• The thermostat-controlled tap in the bathroom was not working properly and appeared to be leaking (streaks of calcium carbonate). The shower head was also loose and needed to be re-fixed to the wall. So took everything down, removed staining from calcium carbonate, to find out that I had to completely disassemble the thermostat-controlled tap including wall connections (which is where the leaks were). Reassembled, to find that it was till leaking…but now at the washers. Drove to the local building supply store to get new washers, disassembled/reassembled the whole thing again, but this time successfully! Finished with a bit of caulking, as this was not done at the water lines coming out of the wall (during the home inspection elevated moisture levels were detected in the wall, so this should be fixed now too);
  • We also had another leaking radiator, but this seems to have stopped leaking after we opened and closed various venting and closing systems a couple of times. Need to keep an eye out.

Cost for today: ~€10 (washers, kit and hemp) and too many hours of labour… but at least I learned a couple of new things.

Reno gone wrong? (source:

2017 Home Maintenance

Other items that need work in the coming year:

  • Replacement of two sets of window frames (completely rotten, was known at time of the purchase, the new ones are already painted and we also already have the glass), this will be two days of installations and painting. Will need a contractor to help out with this due to weight and access.
  • Finishing trim around newly installed flat bituminous roof (will be done by a contractor).
  • I’d already repaired the design radiator in the bathroom, or so I thought I did, turns out it’s still leaking and will need another go at removing rust, adding hemp fibre/kit to seal and spray paint to finish… more work, yeah!
  • Painting of most windows and doors (was done with environmentally friendly linseed paint, nice mat finish, but some spots need fixing as it was not applied properly the first time around). This stuff should last long (~15 years) and is completely non-toxic, but needs to be rubbed in linseed oil every now and then. So you pretty much have to do all windows and doors….
  • Several km of caulking upstairs and in the bathrooms…lovely
  • Local roof repair to mitigate a small leak somewhere. Think I have it nailed down where the source is, but will need contractor to help me out as it’s inaccessible for me.
  • Upstairs still needs some doorframes painted, moulding placed and wall’s touched up (this may turn into 2018…)

Are we done yet?

Nope, still considering installing noise insulation, as we currently only have newly installed heat insulation. Considering we are living close to a local road, and there are lots of “wild” chickens around (read: about 8 Roosters….sigh), this extra sound insulation is really beneficial for you sleep.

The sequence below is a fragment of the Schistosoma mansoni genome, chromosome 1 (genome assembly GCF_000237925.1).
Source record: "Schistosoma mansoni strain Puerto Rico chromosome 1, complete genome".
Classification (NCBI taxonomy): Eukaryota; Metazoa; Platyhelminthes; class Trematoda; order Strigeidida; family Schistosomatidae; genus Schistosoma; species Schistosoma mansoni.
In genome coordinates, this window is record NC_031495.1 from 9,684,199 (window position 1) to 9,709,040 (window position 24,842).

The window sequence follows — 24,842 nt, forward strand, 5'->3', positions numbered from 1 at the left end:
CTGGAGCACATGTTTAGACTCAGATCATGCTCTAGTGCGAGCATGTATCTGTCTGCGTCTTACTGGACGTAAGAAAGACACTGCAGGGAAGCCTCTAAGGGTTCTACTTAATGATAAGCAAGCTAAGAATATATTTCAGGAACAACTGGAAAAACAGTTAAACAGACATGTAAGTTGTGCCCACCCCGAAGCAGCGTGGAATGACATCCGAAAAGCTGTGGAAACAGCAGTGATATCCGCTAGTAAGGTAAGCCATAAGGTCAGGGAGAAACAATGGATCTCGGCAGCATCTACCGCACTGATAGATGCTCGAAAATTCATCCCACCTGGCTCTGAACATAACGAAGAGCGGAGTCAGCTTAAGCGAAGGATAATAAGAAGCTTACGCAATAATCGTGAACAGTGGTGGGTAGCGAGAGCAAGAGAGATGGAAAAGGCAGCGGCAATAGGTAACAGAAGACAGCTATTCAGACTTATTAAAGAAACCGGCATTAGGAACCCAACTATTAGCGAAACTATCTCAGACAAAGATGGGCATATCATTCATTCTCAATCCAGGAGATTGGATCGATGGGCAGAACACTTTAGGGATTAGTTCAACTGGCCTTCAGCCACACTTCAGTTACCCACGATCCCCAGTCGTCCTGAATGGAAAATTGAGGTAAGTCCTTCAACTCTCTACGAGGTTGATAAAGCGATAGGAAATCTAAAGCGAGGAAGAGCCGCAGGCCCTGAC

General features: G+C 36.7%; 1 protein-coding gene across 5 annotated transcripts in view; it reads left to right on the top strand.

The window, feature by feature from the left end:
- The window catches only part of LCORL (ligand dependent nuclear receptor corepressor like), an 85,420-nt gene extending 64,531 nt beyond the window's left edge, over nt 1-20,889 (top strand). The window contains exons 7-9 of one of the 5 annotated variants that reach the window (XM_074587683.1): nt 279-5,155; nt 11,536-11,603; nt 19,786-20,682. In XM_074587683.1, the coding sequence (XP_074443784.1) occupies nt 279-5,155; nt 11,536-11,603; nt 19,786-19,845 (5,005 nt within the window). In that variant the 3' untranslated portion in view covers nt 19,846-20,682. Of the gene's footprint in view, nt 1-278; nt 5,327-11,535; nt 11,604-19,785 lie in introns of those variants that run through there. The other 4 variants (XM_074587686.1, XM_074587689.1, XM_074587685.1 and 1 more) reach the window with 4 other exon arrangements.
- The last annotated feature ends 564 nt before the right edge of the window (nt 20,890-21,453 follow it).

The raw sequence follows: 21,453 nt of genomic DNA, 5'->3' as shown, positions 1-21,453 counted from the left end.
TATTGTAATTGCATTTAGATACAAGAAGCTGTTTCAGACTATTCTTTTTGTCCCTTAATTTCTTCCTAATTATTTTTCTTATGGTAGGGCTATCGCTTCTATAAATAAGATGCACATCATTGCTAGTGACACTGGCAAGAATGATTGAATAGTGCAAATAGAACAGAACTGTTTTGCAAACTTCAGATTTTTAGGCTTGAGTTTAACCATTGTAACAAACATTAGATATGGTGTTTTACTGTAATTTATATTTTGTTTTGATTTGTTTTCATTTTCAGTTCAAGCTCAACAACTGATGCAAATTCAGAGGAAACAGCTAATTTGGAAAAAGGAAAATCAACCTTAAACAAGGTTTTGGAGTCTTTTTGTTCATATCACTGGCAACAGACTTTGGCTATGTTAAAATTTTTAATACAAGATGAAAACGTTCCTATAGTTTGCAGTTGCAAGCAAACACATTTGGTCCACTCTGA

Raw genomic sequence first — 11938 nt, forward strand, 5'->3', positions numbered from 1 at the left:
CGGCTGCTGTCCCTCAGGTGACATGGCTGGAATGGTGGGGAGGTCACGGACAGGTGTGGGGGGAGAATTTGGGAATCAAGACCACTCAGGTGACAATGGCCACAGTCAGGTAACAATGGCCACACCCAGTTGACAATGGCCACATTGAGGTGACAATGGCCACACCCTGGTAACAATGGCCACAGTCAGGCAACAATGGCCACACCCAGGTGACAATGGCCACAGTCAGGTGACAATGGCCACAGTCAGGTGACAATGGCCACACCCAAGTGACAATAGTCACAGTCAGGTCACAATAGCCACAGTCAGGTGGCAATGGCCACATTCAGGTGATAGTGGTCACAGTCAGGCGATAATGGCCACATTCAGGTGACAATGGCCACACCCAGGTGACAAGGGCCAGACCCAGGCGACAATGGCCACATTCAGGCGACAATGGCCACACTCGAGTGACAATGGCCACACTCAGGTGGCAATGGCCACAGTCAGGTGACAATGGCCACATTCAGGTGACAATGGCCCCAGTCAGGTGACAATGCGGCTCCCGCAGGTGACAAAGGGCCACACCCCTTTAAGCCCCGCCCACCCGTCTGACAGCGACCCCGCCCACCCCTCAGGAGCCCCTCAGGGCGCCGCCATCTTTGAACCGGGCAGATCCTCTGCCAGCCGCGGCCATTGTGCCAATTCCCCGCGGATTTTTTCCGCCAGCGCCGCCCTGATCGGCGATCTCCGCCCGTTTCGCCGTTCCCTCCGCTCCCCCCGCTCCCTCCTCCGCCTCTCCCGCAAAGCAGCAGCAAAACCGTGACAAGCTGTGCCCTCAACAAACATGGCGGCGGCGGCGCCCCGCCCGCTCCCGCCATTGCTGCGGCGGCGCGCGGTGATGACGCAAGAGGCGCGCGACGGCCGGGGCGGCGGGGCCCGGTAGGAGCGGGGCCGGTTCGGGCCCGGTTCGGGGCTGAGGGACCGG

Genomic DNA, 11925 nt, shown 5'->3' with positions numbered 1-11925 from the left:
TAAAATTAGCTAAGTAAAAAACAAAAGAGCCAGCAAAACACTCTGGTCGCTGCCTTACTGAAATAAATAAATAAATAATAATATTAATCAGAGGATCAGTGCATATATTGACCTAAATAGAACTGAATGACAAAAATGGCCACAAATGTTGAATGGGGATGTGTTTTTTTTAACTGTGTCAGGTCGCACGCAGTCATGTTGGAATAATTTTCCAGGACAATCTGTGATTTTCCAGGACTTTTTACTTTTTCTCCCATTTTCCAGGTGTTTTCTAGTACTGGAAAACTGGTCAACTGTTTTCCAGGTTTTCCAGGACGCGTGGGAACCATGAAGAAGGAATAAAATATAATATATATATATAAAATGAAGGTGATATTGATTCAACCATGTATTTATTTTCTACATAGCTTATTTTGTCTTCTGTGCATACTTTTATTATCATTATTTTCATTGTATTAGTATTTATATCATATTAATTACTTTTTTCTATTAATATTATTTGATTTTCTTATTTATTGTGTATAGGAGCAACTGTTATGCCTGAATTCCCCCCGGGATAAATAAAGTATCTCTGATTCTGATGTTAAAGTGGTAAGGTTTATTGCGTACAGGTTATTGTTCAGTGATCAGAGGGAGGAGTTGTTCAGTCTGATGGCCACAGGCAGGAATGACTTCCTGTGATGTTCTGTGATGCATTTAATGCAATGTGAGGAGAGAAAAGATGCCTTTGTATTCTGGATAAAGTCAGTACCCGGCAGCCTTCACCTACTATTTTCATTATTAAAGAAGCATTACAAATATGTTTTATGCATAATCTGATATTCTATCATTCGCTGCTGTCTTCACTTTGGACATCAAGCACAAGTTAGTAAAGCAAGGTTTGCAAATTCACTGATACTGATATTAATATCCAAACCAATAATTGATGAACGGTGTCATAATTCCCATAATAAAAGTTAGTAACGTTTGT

Also need to replace and enlarge the kitchen, this will be a major reno and will likely take about 6 weeks to complete and cost around €25.000-30.000 when done with a contractor. Still trying to figure out how we are going to attack this one…

What’s really ironic here is that I left a comment here (in Dutch) where I noted that we usually get a contractor in to do the works (because we are too busy with work, life, kid, etc.). But now I’m starting to try to do most myself, I keep surprising Mrs. CF  🙂 Time is still an issue though.

How about you? How are your DIY skills? Do you balance between doing stuff yourself and hiring a contractor, or are you hardcore?

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Hey Folks, hope you are having a wonderful day!

Today’s post is reviewing how our little blog has been doing in 2016, expect a full disclosure!

2016 Blog Statistics

As you can see below, we almost it hit 15.000 unique visitors last year, who did just over 57.000 visits and generated over 133.500 page views. That is amazing! What’s even more amazing is that you guys stayed for an average of about 275 seconds (!) per visit, guess the posts must be interesting enough to stick around. That is a very big compliment to us and we sincerely appreciate that, so thank you all very much for the support! At least now we have the feeling that we are not doing this just for ourselves, but hopefully are helping a few others on the way. That really makes all the effort worthwhile 🙂

Some other random statistics:

  • Total number of posts to date: 88
  • Total number of comments to date: 1067 (just under half are ours)

The best and … our personal best?

What did you like best in 2016? This was a bit of a surprise…..

  1. A post on (an ultimately failed!) running challenge with ATL – 2503 views (completely non-financial post…)
  2. Our year-end dividend update for 2015 – 2283 views (yes, let’s talk money!)
  3. Where we travelled – 1071 views (another completely non-financial post, is this a hint?)

Pages that were most appreciated are (no real surprises here):

  1. Our Blogroll – 3370 views
  2. Our Cheesy Index – 1875 views
  3. The About Us – 1606 views

From our end, the posts that we liked most (primarily because of the underlying research/calculations and associated new insights):

  1. How much money to do you need to FIRE in this cheesy country – 691